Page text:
Saturday, December 03, 2005
Localized inflammation of a hair follicle. The condition may be caused by infections, injury or irritation and is generally found on the face, neck, breast and buttocks.
The condition may be caused by staph aureus, yeast or fungi. If the condition spreads or becomes persistent swab cultures may need to be taken.
Lymphedema patients are more susceptible to skin infections and are strongly advised against hot tubs because of the possibility of contracting Pseudomona folliculitis. This is a resistant gram-negative bacterial infection with serious complications.
Pus in the hair follicle
Irritated and red follicles
Damaged hair (possibly in growing back into the follicle)
Oral antibiotics based on the seriousness of the folliculitis or on the underlying medical condition of the patient.
For further information:
Folliculitis is the name given to a group of skin conditions in which there are inflamed hair follicles.
Pityrosporum folliculitis is a condition where the yeast, pityrosporum ovale/orbicularis spp. (also called Malassezia furfur), gets down into the hair follicles and multiplies, setting up an itchy, acne-like eruption.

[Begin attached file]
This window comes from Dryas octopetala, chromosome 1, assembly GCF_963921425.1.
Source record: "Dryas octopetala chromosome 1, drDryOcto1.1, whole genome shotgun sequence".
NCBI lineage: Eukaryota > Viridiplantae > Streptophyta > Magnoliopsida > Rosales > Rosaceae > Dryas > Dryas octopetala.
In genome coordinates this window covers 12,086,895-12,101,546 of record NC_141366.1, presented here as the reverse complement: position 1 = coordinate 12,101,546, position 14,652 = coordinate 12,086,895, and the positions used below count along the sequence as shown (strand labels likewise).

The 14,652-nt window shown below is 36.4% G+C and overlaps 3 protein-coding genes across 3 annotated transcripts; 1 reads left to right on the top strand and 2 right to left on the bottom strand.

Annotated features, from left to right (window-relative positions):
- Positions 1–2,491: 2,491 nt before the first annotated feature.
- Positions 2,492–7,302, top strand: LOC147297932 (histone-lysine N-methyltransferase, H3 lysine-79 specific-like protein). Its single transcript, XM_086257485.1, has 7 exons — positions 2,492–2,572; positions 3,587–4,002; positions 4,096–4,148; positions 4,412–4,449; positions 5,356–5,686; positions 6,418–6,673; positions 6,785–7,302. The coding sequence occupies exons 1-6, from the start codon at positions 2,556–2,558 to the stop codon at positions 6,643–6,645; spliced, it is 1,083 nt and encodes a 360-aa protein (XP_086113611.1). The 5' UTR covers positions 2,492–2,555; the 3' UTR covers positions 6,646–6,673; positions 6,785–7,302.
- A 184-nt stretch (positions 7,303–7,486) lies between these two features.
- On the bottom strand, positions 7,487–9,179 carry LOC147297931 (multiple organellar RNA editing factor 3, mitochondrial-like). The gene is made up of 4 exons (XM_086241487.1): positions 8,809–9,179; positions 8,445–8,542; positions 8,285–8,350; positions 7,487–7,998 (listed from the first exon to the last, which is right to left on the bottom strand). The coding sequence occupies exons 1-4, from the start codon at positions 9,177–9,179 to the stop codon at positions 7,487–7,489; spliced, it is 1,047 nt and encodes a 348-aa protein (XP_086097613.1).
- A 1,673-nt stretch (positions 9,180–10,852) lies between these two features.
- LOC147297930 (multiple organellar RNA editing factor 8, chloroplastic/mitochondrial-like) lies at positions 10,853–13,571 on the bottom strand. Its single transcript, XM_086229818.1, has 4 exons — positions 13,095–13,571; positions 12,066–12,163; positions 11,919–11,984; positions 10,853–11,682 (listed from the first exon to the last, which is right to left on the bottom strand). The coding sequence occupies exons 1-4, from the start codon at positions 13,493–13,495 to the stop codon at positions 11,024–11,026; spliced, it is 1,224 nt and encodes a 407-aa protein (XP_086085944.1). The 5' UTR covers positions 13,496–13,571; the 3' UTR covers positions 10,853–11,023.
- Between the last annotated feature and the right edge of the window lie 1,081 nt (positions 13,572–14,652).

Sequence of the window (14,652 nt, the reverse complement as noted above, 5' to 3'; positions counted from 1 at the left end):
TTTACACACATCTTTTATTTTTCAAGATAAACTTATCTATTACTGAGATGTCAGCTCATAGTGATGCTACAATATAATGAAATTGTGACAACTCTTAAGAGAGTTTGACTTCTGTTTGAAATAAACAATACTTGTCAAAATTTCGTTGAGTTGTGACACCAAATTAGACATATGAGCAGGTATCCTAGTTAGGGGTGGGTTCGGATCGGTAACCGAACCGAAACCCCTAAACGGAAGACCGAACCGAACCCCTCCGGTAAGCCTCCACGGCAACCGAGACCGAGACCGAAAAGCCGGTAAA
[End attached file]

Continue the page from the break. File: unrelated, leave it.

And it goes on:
Superficial or deep bacterial infection and inflammation of the hair follicles, usually caused by S. aureus but occasionally caused by other organisms such as P. aeruginosa (hot-tub folliculitis).
A superficial pustule or inflammatory nodule surrounds the hair follicle (see Plate 112-2). The condition may follow or accompany other pyodermas. Infected hairs are easily removed, but new papules tend to develop. Folliculitis may become chronic where the hair follicles are numerous or deep in the skin, as in the bearded area (sycosis barbae). Chronic low-grade irritation or inflammation without significant infection may occur when stiff hairs in the bearded area emerge from the follicle, curve, and reenter the skin (pseudofolliculitis barbae--see Ch. 116).
Systemic treatment of acute folliculitis is similar to that of impetigo (see Impetigo and Ecthyma under Bacterial Infections in Ch. 265). Topical antibiotics and antiseptics (eg, chlorhexidine) may be useful adjuncts to systemic therapy but should not be used without concomitant systemic treatment. Prompt treatment with systemic antibiotics may prevent chronic infection.